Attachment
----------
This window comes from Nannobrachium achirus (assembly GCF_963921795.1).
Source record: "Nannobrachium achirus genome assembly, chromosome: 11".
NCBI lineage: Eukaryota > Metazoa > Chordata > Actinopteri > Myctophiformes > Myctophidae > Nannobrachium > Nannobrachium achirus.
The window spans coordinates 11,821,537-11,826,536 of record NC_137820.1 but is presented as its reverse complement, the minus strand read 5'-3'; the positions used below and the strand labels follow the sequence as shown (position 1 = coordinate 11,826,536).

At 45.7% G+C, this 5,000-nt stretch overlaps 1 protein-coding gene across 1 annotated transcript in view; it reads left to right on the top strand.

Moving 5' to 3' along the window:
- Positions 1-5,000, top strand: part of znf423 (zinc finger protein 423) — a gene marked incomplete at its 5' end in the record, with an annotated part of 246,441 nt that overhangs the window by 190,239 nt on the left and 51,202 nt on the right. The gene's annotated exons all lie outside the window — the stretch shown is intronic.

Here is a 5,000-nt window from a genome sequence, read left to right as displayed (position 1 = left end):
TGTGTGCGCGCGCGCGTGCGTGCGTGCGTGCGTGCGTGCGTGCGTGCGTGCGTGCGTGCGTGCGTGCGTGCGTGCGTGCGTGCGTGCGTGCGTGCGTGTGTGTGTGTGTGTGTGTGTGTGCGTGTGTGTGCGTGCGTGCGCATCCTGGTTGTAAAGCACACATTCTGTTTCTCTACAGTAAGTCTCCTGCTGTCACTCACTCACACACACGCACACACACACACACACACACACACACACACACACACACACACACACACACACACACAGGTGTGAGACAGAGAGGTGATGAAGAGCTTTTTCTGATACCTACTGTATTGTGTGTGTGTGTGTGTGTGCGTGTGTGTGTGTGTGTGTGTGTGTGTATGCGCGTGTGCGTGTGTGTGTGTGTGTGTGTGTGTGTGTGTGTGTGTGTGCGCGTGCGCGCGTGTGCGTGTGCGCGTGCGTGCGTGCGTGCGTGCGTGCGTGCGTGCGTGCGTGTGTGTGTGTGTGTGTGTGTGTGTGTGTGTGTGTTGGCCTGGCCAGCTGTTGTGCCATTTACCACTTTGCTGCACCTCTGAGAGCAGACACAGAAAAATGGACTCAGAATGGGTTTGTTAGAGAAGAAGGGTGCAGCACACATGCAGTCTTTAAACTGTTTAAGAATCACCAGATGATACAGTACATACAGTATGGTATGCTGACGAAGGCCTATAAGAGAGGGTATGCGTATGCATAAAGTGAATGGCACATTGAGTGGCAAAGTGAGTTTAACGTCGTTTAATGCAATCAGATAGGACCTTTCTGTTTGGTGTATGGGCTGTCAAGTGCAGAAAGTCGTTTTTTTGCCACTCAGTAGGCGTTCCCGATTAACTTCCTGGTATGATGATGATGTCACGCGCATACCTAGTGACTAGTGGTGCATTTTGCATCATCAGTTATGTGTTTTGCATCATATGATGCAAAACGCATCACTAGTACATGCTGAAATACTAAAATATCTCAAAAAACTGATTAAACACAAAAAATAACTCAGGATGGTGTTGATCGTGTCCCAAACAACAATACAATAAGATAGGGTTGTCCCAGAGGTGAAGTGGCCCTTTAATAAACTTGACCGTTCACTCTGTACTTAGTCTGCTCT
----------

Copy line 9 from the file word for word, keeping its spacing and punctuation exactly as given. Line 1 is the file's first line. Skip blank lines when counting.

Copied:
TGTGTGCGCGCGCGCGTGCGTGCGTGCGTGCGTGCGTGCGTGCGTGCGTGCGTGCGTGCGTGCGTGCGTGCGTGCGTGCGTGCGTGCGTGCGTGCGTGTGTGTGTGTGTGTGTGTGTGTGCGTGTGTGTGCGTGCGTGCGCATCCTGGTTGTAAAGCACACATTCTGTTTCTCTACAGTAAGTCTCCTGCTGTCACTCACTCACACACACGCACACACACACACACACACACACACACACACACACACACACACACACACACACACACAGGTGTGAGACAGAGAGGTGATGAAGAGCTTTTTCTGATACCTACTGTATTGTGTGTGTGTGTGTGTGTGCGTGTGTGTGTGTGTGTGTGTGTGTGTATGCGCGTGTGCGTGTGTGTGTGTGTGTGTGTGTGTGTGTGTGTGTGTGTGCGCGTGCGCGCGTGTGCGTGTGCGCGTGCGTGCGTGCGTGCGTGCGTGCGTGCGTGCGTGCGTGTGTGTGTGTGTGTGTGTGTGTGTGTGTGTGTGTTGGCCTGGCCAGCTGTTGTGCCATTTACCACTTTGCTGCACCTCTGAGAGCAGACACAGAAAAATGGACTCAGAATGGGTTTGTTAGAGAAGAAGGGTGCAGCACACATGCAGTCTTTAAACTGTTTAAGAATCACCAGATGATACAGTACATACAGTATGGTATGCTGACGAAGGCCTATAAGAGAGGGTATGCGTATGCATAAAGTGAATGGCACATTGAGTGGCAAAGTGAGTTTAACGTCGTTTAATGCAATCAGATAGGACCTTTCTGTTTGGTGTATGGGCTGTCAAGTGCAGAAAGTCGTTTTTTTGCCACTCAGTAGGCGTTCCCGATTAACTTCCTGGTATGATGATGATGTCACGCGCATACCTAGTGACTAGTGGTGCATTTTGCATCATCAGTTATGTGTTTTGCATCATATGATGCAAAACGCATCACTAGTACATGCTGAAATACTAAAATATCTCAAAAAACTGATTAAACACAAAAAATAACTCAGGATGGTGTTGATCGTGTCCCAAACAACAATACAATAAGATAGGGTTGTCCCAGAGGTGAAGTGGCCCTTTAATAAACTTGACCGTTCACTCTGTACTTAGTCTGCTCT